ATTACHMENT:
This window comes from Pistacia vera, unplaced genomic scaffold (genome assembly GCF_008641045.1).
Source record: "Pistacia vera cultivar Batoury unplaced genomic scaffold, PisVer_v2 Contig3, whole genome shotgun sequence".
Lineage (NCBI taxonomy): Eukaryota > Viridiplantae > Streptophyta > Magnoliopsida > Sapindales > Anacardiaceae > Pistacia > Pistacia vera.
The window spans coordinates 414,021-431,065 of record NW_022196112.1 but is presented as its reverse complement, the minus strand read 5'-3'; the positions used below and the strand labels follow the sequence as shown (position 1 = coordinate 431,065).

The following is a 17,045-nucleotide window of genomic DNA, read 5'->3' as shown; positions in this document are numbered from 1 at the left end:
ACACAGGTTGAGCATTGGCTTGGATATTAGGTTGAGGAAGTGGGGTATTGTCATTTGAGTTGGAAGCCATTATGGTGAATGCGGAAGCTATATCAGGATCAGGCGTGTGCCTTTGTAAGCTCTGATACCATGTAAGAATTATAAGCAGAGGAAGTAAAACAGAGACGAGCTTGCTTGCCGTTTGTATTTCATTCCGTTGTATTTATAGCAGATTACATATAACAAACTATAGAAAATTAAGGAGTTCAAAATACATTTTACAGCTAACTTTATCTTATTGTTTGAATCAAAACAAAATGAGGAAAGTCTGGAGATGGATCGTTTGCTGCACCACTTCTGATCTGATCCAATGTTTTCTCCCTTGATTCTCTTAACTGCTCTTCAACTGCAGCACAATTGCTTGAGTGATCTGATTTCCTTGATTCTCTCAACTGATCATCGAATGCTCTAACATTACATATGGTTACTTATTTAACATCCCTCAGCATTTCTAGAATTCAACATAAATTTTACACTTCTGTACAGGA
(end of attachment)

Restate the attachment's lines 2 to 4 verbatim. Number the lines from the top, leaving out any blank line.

Source record: "Pistacia vera cultivar Batoury unplaced genomic scaffold, PisVer_v2 Contig3, whole genome shotgun sequence".
Lineage (NCBI taxonomy): Eukaryota > Viridiplantae > Streptophyta > Magnoliopsida > Sapindales > Anacardiaceae > Pistacia > Pistacia vera.
The window spans coordinates 414,021-431,065 of record NW_022196112.1 but is presented as its reverse complement, the minus strand read 5'-3'; the positions used below and the strand labels follow the sequence as shown (position 1 = coordinate 431,065).